Day 2 of our Iceland trip starts early. We’re being picked up for our tour of the Golden Circle. When I originally booked this, it was one of the only tourist sites I knew about (aside from the city and the Blue Lagoon), so it seemed like a must-do. As time got closer to our trip, I read a few articles that mentioned it might not be the highlight I had originally thought. So it’s with measured expectations that I go into this day.
Our first stop is Thingvellir National Park, where we dove the Silfra Fissure the day before. Today we’ll be looking at it from above. I love how it looks in the early morning light, all covered in snow.
To the left is the Thingvellir church. It’s only open from May-September, so we can’t visit it while we’re here, but it’s pretty from a distance.
Next we head down the walkway towards Iceland’s ancient assembly site.
Aside from being the point where the North American and Eurasian continents meet, Thingvellir National Park is also where the first Icelandic parliament was established in 930AD. 1000 years later, it was made a national park in 1930, and a UNESCO World Heritage Site in 2004. Today a flag pole marks the spot where the parliament supposedly met once a year. A least it’s somewhere in this general vicinity.
We continue our walk down to the bus, stoping for a few more photos along the way. There are never too many selfies for Emma, and I never get tired of taking pictures of her taking them.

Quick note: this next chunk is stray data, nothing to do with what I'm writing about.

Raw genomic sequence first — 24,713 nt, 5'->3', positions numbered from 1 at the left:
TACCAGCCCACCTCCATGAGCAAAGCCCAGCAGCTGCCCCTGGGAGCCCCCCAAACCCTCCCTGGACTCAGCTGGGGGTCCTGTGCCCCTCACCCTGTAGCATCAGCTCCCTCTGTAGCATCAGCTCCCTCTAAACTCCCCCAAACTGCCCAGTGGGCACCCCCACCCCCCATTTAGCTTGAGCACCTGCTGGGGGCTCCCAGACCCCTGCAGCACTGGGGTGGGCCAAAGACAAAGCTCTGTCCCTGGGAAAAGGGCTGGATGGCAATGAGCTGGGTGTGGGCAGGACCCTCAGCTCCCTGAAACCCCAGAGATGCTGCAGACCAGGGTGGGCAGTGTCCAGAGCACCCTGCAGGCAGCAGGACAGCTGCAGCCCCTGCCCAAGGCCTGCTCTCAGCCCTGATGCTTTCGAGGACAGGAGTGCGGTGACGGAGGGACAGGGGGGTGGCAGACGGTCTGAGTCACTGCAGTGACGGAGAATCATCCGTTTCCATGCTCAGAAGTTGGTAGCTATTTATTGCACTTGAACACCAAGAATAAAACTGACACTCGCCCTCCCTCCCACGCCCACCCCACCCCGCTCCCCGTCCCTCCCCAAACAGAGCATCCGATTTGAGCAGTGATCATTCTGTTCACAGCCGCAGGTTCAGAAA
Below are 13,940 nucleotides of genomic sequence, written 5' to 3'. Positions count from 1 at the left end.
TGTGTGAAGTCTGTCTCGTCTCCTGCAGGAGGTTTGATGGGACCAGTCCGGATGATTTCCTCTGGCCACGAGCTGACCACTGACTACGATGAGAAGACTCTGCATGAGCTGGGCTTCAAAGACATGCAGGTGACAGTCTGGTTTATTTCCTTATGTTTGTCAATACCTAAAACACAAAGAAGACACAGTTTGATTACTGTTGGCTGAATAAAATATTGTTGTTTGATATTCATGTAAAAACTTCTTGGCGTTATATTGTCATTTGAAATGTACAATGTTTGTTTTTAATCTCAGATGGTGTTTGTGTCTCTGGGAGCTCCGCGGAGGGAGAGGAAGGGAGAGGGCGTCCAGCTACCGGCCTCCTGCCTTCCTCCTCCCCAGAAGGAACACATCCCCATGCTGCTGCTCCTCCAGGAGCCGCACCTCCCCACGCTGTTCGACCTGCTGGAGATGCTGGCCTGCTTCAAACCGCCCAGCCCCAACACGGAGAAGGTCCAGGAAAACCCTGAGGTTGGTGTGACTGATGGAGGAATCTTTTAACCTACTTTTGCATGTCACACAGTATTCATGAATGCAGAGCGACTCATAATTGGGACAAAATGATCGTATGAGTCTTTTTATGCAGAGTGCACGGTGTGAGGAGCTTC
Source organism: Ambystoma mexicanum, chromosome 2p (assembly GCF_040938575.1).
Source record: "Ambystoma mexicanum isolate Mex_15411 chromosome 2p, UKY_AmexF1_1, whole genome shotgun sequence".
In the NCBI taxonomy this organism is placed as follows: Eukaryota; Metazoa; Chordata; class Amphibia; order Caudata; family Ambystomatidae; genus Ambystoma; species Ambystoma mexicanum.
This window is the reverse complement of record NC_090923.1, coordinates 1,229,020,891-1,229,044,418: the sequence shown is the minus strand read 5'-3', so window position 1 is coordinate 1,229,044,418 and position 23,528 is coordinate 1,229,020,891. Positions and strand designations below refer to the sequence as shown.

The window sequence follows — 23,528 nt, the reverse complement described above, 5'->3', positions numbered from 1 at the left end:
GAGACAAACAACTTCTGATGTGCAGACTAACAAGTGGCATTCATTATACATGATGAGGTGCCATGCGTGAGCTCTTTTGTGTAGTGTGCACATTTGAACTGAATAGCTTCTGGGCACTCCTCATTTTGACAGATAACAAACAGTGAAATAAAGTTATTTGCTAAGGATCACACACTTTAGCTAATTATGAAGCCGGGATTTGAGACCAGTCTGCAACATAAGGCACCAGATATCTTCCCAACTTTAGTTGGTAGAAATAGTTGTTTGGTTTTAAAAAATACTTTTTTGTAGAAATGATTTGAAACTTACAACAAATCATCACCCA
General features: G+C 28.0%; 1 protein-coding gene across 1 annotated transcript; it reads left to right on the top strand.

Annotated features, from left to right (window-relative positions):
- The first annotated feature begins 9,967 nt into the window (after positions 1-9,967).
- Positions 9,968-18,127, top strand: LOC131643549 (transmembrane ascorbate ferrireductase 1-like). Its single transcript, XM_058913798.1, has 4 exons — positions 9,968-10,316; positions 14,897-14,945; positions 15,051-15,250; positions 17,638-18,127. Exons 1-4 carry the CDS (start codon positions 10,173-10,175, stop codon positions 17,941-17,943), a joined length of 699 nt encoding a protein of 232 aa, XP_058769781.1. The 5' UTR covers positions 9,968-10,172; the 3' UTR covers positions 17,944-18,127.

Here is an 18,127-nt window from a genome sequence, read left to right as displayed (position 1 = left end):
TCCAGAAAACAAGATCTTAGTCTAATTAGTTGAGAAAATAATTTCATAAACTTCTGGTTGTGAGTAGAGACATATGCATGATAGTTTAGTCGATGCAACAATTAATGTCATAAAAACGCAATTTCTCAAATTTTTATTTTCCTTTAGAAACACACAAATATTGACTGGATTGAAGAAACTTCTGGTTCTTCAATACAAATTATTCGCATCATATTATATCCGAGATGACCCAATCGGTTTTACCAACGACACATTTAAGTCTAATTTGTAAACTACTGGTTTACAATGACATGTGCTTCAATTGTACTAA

She even gets a few pictures of me, which is nice. Being behind the camera, I often forget to make sure I take pictures of myself.
Back on the bus, we drive over to the Eurasian continent towards Geysir. The views along the way are stunning. It’s times like this though, that I wish I was on my own and could pull over whenever I want to take pictures. I’m definitely renting a car next time.
I spy Icelandic horses! We end up seeing them a lot, but I still get excited every time.
Our next stop is Fridheimar, a tomato greenhouse. It seems a bit odd to be eating tomatoes off the vine in the middle of winter, but little grows in Iceland naturally, so greenhouses are how they are able to grow their own food. While everyone else heads inside, Emma and I sneak up the road to pet some Icelandic horses without having to fight the crowds. They are so fluffy, I wish I could take one home with me!
I’m not sure why their chest is shaved. Do any of my horse friends know what this might be for?
Inside, we catch the tail end of a speech one of the representatives of the greenhouse is giving, then grab a bloody mary and some tomato soup. Everything they serve is tomato-based. It’s all very delicious.
The ice cream deserts come in little flower pots. I don’t order one, but the people at the table in the forefront of the photo below do, and they are lovely.
Our stop is shorter than I would have liked, and soon we’re making the auick drive over to Geysir. I’ll share those photos with you in my next post!